Wild creatures are very good at hiding themselves while watching us pass by. A great way to look deeper into their world is to set up trail cameras.
The story of my kayaking catastrophe all started years ago when we were at the end of winter and quickly approaching summer.
Since becoming a quadriplegic in 1986, I always wondered if I would float or sink, and could I swim?
Our adventure started when our wives went down into an abandoned mine on a tour. We were told it wasn’t wheelchair accessible.
My friend David and I are navigating a dirt trail alongside the Adams River in British Columbia on the lookout for salmon. “Just around the corner there are a bunch on a different path. I think we can get your wheelchair there,” says David. “Should be no problem.” “No problem” is a possible overstatement.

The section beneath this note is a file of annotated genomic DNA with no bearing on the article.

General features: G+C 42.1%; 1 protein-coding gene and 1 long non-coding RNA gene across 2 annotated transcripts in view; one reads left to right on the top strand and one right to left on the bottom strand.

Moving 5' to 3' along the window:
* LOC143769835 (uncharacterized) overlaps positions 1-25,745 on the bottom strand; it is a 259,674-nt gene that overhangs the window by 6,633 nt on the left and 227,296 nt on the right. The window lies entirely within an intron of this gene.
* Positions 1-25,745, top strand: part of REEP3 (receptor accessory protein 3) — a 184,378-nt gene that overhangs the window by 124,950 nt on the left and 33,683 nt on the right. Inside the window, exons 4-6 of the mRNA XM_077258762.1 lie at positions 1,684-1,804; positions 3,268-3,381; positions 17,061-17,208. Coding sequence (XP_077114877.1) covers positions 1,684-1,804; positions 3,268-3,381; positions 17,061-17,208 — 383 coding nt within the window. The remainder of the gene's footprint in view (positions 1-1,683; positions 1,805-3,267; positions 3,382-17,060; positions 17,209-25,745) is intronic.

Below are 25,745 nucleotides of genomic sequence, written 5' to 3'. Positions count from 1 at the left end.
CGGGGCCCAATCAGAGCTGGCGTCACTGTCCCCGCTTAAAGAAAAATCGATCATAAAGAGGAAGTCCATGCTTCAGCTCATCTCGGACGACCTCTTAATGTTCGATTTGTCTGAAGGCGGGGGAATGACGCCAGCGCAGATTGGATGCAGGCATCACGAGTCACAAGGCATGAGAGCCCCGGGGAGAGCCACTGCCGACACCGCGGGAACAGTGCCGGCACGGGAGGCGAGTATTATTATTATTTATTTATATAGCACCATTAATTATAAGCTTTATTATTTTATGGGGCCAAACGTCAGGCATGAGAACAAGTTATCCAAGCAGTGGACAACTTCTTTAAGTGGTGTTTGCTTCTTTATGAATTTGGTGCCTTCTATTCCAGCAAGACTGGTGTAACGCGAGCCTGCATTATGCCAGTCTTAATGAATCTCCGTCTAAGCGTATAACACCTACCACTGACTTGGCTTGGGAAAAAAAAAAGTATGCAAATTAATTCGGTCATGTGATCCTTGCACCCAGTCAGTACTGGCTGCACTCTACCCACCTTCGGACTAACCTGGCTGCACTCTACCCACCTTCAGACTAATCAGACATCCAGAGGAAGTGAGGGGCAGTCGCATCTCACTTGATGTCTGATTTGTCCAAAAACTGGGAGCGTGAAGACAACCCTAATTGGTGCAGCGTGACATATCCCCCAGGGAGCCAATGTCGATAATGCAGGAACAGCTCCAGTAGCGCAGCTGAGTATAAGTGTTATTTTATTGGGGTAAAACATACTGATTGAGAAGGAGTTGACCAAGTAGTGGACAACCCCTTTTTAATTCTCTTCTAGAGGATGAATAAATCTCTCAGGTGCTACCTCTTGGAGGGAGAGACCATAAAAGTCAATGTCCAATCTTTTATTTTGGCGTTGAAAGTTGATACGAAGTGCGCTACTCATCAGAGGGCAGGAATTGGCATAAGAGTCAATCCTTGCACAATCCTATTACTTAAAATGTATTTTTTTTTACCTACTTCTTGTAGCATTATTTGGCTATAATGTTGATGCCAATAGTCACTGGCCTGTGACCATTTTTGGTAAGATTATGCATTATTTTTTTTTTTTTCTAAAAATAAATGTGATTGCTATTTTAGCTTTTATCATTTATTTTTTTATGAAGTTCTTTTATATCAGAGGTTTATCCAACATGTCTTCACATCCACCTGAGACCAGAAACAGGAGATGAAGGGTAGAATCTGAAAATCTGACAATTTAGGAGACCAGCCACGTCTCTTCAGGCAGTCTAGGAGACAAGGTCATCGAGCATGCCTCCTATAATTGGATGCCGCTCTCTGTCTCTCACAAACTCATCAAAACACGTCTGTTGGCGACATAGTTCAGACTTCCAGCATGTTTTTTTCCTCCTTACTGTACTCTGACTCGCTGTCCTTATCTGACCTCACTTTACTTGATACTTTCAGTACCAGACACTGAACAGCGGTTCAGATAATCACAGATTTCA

Being a quadriplegic, there are a few things in this world that I’m just not very good at. Berry picking falls into this category.
This kite-shaped ultralight is a great aircraft for people with limited arm mobility.
My wife noticed an ad for an adapted dune buggy for sale and knew I'd be interested.
So here we are, a couple of guys in power wheelchairs, zooming over the river near Swede’s house checking out his favorite fishing holes with a drone and first-person-view goggles.